Motor vehicle crashes in the United States cost an estimated $231 billion1$820 per person or 2 percent of the Gross Domestic Product2 . The largest components of the total cost (26 percent each) are market productivity—the cost of foregone paid labor due to death and disability—and property damage (figure 70). Household productivity—the cost of foregone household (unpaid) labor—accounted for 9 percent of the total cost. Workplace cost (2 percent) is the disruption from the loss or absence of an employee such that it requires training a new employee, overtime to accomplish the work of the injured employee, and administrative costs to process personnel changes.
Alcohol-involved crashes cost $50.9 billion or 22 percent of the total costs. Costs related to speeding were estimated to be $40.4 billion, 18 percent of the total. The failure of drivers and passengers to wear safety belts cost an estimated $26 billion, but the use of safety belts saved $50 billion .
Ultimately, all people pay for the cost of motor vehicle crashes through insurance premiums, taxes, out-of-pocket expenses, and the like. About one-quarter of the cost of crashes is paid directly by those involved, while society in general pays the rest (figure 71). Insurance companies, funded by all insured drivers whether they are involved in a crash or not, paid about half the cost in 2000. Government paid 9 percent of the cost. “Other” (13 percent) includes unpaid charges of health care providers and charities, costs borne by employers, and the cost of delay borne by travelers.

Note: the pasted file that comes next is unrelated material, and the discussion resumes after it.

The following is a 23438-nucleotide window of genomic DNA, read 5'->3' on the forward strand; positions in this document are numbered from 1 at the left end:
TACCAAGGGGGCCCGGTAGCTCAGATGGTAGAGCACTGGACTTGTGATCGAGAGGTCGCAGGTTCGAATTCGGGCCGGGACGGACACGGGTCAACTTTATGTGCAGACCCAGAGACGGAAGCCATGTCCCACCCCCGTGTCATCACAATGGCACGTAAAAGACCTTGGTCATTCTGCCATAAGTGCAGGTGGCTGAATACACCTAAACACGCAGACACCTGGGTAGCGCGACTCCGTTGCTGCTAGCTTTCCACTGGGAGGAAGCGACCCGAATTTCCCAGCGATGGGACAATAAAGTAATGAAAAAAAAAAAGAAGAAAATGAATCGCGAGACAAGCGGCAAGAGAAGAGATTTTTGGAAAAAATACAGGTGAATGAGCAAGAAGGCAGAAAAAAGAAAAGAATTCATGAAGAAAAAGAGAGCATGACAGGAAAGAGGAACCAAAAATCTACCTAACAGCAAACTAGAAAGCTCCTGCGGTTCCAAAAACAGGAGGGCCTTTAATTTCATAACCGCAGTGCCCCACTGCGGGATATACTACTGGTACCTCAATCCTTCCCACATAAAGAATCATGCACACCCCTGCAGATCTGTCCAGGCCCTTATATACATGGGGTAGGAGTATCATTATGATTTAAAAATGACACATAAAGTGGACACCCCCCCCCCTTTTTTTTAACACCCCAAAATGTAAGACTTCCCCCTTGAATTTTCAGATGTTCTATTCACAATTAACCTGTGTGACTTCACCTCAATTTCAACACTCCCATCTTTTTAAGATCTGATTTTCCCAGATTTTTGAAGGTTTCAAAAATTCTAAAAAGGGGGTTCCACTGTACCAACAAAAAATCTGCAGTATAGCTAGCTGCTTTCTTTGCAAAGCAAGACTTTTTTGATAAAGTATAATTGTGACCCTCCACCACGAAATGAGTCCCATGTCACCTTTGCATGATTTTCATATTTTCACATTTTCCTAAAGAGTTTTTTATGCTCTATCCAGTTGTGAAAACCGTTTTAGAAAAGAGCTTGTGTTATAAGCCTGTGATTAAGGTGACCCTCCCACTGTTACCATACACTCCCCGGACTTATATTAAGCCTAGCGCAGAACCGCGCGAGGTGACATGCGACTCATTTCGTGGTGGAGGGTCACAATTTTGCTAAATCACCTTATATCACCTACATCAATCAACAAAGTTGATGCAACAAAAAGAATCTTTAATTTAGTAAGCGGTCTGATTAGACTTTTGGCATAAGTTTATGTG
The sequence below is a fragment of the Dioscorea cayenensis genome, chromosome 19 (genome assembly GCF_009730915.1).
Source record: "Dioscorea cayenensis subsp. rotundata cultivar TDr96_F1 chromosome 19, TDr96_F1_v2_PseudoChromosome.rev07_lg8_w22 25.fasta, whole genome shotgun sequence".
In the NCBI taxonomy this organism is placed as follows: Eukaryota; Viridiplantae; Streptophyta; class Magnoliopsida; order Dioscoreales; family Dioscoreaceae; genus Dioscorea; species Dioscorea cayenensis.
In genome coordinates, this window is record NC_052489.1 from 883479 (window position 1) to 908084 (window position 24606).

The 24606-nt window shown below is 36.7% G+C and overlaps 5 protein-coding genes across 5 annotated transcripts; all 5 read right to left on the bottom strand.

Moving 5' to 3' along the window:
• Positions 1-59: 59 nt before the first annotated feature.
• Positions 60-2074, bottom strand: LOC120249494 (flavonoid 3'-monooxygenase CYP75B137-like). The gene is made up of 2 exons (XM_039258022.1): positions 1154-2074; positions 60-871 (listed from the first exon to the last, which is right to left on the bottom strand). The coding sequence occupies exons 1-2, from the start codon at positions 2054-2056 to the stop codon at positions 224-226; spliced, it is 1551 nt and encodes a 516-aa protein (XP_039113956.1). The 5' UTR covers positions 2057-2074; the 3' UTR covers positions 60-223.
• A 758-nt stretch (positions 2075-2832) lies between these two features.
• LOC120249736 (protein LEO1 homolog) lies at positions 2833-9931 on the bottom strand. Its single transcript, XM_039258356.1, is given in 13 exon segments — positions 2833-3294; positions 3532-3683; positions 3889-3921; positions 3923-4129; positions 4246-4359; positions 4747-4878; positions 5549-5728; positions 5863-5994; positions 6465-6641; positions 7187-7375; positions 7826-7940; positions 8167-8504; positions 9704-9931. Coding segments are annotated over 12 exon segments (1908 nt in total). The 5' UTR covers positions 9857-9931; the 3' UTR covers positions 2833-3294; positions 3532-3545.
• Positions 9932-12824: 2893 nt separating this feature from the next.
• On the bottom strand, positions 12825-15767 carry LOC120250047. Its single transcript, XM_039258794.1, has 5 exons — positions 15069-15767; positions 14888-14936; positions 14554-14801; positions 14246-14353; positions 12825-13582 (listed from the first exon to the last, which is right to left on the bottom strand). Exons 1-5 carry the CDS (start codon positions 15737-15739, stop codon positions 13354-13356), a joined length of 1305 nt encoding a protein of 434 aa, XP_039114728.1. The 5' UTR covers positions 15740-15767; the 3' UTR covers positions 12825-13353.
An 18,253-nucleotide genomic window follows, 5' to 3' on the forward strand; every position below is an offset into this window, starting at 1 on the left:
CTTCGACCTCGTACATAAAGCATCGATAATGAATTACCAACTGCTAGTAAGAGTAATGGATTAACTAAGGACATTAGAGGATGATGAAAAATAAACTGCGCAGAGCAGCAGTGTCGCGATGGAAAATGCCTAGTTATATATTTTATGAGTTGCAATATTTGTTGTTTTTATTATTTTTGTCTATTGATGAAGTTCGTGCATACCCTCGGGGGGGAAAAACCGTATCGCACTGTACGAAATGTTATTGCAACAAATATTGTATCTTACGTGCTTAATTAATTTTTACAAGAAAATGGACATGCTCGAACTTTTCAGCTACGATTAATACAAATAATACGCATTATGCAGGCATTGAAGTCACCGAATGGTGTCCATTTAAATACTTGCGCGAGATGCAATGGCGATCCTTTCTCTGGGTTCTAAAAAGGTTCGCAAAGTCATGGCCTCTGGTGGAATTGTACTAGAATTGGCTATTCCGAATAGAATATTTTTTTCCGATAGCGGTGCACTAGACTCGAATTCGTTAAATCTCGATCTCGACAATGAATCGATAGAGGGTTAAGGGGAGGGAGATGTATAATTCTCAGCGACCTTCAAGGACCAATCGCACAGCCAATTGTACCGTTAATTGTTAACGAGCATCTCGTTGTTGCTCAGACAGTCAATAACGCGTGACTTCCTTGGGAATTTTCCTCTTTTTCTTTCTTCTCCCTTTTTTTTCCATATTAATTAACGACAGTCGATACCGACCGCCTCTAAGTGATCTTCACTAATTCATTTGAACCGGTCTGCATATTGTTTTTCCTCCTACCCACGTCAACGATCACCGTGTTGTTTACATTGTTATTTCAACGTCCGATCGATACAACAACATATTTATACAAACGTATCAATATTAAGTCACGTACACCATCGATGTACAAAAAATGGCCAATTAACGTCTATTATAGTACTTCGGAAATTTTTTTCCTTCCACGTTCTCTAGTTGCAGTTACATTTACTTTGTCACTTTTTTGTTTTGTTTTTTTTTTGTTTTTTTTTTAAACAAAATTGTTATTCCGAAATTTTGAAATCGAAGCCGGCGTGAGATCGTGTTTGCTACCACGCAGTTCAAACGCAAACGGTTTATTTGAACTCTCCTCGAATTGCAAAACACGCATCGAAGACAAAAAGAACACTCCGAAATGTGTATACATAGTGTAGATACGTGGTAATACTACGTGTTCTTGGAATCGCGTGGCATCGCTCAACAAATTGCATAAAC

1. U.S. Department of Transportation, National Highway Traffic Safety Administration, The Economic Impact of Motor Vehicle Crashes 2000 (Washington, DC: 2002), also available at http://www.nhtsa.dot.gov/people/economic, as of December 2002.
1 The costs detailed here are the economic costs not the intangible consequences of these events to individuals and families, such as pain and suffering and loss of life.
2 All dollar amounts are in current 2000 dollars.